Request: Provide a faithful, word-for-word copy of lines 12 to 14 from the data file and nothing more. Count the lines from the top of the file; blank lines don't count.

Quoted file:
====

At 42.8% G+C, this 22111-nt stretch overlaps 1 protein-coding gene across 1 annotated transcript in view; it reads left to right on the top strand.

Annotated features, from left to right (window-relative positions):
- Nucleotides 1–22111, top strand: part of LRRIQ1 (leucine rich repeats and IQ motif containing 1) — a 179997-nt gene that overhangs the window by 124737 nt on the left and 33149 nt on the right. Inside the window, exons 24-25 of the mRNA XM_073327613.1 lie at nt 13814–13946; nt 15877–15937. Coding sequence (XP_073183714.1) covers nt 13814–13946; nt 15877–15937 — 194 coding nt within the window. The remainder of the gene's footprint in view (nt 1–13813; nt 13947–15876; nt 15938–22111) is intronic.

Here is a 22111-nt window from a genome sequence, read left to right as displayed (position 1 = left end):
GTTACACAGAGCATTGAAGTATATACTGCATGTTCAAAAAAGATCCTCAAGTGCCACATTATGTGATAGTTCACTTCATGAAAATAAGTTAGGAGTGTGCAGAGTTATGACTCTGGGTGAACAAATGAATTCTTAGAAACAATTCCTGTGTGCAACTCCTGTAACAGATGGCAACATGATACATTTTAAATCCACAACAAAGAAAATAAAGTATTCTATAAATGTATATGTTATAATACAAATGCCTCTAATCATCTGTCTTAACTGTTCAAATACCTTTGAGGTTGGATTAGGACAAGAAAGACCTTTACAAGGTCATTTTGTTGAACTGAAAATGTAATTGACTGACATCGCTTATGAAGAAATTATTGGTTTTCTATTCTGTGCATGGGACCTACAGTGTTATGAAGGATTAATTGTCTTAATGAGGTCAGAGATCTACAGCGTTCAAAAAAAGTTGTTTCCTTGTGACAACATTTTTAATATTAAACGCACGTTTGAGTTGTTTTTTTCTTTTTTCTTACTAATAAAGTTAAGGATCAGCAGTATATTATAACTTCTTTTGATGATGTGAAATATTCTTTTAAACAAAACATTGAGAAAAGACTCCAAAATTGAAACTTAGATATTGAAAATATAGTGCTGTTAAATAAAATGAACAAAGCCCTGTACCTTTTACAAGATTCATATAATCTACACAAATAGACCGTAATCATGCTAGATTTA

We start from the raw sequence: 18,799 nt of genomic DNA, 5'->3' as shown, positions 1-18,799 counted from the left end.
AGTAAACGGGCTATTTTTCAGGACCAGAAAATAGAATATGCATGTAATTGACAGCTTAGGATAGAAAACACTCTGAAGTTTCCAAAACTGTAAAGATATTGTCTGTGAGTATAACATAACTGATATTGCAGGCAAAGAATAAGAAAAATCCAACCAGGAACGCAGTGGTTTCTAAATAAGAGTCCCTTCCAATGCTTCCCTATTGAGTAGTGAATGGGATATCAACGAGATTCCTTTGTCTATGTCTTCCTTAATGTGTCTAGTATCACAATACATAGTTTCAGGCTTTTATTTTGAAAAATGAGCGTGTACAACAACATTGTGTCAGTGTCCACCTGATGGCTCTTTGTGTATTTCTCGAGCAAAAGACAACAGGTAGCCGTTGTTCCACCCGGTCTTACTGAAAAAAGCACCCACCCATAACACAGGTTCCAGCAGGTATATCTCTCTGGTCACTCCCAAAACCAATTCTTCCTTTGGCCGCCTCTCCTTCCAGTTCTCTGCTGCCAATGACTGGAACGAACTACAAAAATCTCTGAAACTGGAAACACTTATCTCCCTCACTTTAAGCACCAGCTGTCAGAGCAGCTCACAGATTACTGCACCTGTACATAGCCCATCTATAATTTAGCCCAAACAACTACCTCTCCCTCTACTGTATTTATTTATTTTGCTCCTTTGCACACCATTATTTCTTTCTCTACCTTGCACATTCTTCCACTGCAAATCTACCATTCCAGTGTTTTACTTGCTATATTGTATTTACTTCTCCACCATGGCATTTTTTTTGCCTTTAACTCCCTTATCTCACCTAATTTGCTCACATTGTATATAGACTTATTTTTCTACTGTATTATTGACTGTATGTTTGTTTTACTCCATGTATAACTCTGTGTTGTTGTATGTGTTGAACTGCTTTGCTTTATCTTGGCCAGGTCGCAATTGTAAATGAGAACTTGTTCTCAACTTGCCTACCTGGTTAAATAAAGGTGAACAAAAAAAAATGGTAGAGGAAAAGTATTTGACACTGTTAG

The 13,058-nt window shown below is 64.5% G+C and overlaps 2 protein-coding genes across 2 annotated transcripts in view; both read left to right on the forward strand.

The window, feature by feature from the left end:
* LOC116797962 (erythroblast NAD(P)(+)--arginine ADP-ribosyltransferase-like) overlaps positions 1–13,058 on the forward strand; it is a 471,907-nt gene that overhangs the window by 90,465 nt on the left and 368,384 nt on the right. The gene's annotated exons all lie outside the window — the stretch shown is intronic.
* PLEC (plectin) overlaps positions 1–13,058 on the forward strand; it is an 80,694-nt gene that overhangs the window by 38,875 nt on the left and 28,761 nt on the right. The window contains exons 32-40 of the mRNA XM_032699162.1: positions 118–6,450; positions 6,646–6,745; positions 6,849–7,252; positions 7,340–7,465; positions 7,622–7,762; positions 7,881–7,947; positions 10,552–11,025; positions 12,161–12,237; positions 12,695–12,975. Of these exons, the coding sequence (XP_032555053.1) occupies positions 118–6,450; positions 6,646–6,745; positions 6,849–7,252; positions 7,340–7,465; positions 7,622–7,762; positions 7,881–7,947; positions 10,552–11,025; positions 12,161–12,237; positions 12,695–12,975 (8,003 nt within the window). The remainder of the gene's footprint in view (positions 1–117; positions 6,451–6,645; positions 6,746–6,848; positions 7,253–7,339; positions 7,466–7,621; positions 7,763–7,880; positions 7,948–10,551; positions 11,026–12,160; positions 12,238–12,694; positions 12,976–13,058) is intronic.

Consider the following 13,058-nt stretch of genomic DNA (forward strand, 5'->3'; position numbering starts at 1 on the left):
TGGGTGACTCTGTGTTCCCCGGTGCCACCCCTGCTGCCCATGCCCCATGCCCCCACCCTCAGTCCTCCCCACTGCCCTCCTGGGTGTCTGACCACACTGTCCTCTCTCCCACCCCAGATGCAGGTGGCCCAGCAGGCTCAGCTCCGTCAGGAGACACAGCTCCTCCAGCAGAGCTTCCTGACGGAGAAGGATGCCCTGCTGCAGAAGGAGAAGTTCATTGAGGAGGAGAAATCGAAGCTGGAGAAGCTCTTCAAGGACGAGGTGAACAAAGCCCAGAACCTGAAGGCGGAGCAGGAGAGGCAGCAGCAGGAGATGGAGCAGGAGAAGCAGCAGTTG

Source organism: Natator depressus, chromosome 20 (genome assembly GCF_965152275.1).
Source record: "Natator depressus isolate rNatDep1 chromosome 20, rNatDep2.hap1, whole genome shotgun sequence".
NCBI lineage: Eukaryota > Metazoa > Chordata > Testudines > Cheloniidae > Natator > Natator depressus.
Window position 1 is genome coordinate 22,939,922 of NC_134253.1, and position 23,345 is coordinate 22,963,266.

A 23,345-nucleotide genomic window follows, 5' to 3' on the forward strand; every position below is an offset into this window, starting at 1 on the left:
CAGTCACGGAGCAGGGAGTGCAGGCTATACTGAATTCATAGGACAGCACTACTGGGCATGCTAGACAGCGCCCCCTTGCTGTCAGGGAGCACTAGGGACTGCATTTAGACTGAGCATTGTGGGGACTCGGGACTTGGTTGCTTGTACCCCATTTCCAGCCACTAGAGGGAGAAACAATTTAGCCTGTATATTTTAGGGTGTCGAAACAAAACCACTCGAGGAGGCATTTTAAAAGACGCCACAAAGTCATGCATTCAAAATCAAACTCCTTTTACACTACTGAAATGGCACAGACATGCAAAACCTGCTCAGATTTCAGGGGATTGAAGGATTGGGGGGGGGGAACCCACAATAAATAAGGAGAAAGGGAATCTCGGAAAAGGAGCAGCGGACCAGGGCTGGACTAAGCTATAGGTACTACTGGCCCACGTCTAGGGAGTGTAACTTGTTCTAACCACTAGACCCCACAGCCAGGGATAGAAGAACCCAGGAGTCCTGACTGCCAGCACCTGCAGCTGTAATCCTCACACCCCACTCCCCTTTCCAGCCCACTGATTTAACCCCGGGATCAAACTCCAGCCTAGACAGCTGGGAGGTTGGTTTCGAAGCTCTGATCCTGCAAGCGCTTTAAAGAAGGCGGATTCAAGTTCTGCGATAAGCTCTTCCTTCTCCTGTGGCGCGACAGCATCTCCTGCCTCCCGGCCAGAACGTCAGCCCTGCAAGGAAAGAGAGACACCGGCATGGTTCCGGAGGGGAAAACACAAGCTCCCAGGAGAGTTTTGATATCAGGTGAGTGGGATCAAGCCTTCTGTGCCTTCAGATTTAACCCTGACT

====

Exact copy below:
Consider the following 13,058-nt stretch of genomic DNA (forward strand, 5'->3'; position numbering starts at 1 on the left):
TGGGTGACTCTGTGTTCCCCGGTGCCACCCCTGCTGCCCATGCCCCATGCCCCCACCCTCAGTCCTCCCCACTGCCCTCCTGGGTGTCTGACCACACTGTCCTCTCTCCCACCCCAGATGCAGGTGGCCCAGCAGGCTCAGCTCCGTCAGGAGACACAGCTCCTCCAGCAGAGCTTCCTGACGGAGAAGGATGCCCTGCTGCAGAAGGAGAAGTTCATTGAGGAGGAGAAATCGAAGCTGGAGAAGCTCTTCAAGGACGAGGTGAACAAAGCCCAGAACCTGAAGGCGGAGCAGGAGAGGCAGCAGCAGGAGATGGAGCAGGAGAAGCAGCAGTTG

Source organism: Natator depressus, chromosome 20 (genome assembly GCF_965152275.1).